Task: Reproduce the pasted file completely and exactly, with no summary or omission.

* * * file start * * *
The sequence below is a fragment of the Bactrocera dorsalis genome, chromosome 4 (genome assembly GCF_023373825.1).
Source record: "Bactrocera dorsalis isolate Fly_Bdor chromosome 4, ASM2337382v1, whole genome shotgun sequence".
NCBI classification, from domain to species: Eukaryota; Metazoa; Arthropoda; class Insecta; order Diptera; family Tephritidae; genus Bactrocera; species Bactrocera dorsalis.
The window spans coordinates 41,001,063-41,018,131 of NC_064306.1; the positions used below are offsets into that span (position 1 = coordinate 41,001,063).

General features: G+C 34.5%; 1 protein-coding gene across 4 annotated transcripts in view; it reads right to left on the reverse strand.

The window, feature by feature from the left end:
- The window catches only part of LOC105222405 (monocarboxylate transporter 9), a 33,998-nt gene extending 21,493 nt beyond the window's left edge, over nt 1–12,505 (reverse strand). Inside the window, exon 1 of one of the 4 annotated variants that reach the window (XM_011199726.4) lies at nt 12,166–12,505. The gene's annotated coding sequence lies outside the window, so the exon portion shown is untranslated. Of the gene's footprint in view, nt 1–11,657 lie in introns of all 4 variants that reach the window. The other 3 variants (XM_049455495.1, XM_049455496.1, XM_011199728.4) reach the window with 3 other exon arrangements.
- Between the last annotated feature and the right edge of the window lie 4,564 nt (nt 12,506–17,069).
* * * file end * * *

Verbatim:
The sequence below is a fragment of the Bactrocera dorsalis genome, chromosome 4 (genome assembly GCF_023373825.1).
Source record: "Bactrocera dorsalis isolate Fly_Bdor chromosome 4, ASM2337382v1, whole genome shotgun sequence".
NCBI classification, from domain to species: Eukaryota; Metazoa; Arthropoda; class Insecta; order Diptera; family Tephritidae; genus Bactrocera; species Bactrocera dorsalis.
The window spans coordinates 41,001,063-41,018,131 of NC_064306.1; the positions used below are offsets into that span (position 1 = coordinate 41,001,063).

General features: G+C 34.5%; 1 protein-coding gene across 4 annotated transcripts in view; it reads right to left on the reverse strand.

The window, feature by feature from the left end:
- The window catches only part of LOC105222405 (monocarboxylate transporter 9), a 33,998-nt gene extending 21,493 nt beyond the window's left edge, over nt 1–12,505 (reverse strand). Inside the window, exon 1 of one of the 4 annotated variants that reach the window (XM_011199726.4) lies at nt 12,166–12,505. The gene's annotated coding sequence lies outside the window, so the exon portion shown is untranslated. Of the gene's footprint in view, nt 1–11,657 lie in introns of all 4 variants that reach the window. The other 3 variants (XM_049455495.1, XM_049455496.1, XM_011199728.4) reach the window with 3 other exon arrangements.
- Between the last annotated feature and the right edge of the window lie 4,564 nt (nt 12,506–17,069).